Lower Mortgage Rates Aren't Likely to Reverse Sagging Home Sales
By Laura Kusisto
U.S. mortgage rates have tumbled to their lowest level in nearly three years, but they are unlikely to provide much of a lift to the sluggish home-sales market.
Economists said the rates could provide a modest boost to sales during the final months of this year, though few expect cheaper borrowing costs to reverse the course of a slowing market. Home sales have been weighed down by steep prices and limited starter-home inventory in many markets.
"It's a bit of an added lease on life for this housing cycle. I don't think it's going to dramatically change anything," said Issi Romem, senior director of housing and urban economics at Zillow.
Average rates for a 30-year mortgage hit their lowest level since November 2016, falling to 3.6% from 3.75% last week, Freddie Mac said on Thursday. Those mortgage rates have been falling for much of this year, after hitting nearly 5% in November.
Lower rates have had an impact in refinancing. Applications for refinancing increased 12% in the week ending Aug. 7 compared with the prior week, but purchase applications declined 2% in the same period, according to the Mortgage Bankers Association.
Existing home sales are down about 4% so far this year, according to an analysis of National Association of Realtors data by Ted Jones, chief economist at Stewart Title Guaranty Co.
The national slowdown in the housing market has been driven by high-price markets, especially in the West Coast markets like the Bay Area, Los Angeles and Seattle. Economists and real-estate agents said some of the factors driving the recent decline in borrowing costs -- a weakening global economy, an intensifying trade battle with China, and new fears about a U.S. recession -- are likely to have a bigger impact on the market than lower rates.
"What's screwing everything up is the trade talks. When people have a lot of money and things are uncertain, they just kind of wait," said Jeff Barnett, a regional manager at Compass in the Bay Area.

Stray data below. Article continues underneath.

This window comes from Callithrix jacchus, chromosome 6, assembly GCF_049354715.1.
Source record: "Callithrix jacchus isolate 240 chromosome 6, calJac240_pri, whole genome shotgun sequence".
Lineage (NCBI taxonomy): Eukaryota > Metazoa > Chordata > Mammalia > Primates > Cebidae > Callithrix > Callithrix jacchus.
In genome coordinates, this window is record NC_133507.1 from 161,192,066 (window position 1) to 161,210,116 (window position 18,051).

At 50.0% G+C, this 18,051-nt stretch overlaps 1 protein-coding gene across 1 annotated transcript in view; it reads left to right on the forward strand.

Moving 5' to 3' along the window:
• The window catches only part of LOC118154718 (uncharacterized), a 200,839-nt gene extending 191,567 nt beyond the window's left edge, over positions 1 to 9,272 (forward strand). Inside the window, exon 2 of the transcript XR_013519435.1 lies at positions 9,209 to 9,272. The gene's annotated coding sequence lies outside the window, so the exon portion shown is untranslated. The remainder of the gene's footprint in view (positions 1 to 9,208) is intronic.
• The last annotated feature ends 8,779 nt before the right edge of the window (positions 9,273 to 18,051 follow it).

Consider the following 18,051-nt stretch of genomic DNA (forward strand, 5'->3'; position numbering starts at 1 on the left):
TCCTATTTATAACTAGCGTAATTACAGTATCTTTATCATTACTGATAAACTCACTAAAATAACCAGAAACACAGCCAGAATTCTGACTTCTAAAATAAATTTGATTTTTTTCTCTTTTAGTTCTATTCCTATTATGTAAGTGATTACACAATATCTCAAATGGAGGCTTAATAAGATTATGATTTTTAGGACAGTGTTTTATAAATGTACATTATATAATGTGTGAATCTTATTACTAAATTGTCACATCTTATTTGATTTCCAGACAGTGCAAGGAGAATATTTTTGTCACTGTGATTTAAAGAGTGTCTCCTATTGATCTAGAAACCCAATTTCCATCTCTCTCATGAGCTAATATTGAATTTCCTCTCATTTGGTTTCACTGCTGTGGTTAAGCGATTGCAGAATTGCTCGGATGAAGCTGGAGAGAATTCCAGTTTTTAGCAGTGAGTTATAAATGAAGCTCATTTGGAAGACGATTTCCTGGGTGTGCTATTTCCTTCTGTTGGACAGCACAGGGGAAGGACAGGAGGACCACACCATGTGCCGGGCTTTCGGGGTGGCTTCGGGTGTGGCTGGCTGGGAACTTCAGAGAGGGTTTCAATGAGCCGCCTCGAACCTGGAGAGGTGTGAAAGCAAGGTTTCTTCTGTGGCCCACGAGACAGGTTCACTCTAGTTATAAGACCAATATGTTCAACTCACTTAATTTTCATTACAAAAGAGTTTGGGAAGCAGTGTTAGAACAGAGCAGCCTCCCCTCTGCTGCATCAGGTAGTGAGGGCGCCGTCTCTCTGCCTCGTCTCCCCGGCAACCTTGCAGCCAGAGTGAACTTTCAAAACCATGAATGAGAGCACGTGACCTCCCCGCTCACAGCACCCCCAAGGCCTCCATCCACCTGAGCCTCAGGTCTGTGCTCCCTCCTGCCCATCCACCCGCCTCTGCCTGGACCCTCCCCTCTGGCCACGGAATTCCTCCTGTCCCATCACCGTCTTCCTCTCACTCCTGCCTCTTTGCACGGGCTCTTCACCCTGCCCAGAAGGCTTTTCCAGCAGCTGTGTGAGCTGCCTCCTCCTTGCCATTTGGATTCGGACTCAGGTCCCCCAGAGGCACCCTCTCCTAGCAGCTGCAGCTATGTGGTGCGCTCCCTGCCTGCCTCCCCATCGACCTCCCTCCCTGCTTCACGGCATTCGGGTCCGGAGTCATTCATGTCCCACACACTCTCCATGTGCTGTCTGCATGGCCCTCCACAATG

Mr. Barnett said business in his office is down about 20% compared with a year earlier.
Even in more affordable markets, falling rates may have come too late to offer a significant boost to the housing market. About 40% of existing home sales take place from March through June each year.
"We're already far along in the housing season. I think people were making the decision whether to buy or not earlier in the year," said Daryl Fairweather, chief economist at Redfin.
Agents said they have not received many calls in recent weeks as rates fell because many people are on vacation or worried about getting their children back to school.
"It came during what I would consider our back-to-school season when buyers take a little bit of a pause," said Dakotah Smith, a Redfin market manager for Iowa and Nebraska.
The strongest headwind facing the housing market at the moment is a shortage of starter homes, said Sam Khater, chief economist at Freddie Mac. Lower mortgage rates could make those homes slightly more affordable to buyers but don't help if they simply can't find homes in their price range to buy.
"The price of money is really low and it's declining but that's not what's holding back the market," Mr. Khater said.
Write to Laura Kusisto at email@example.com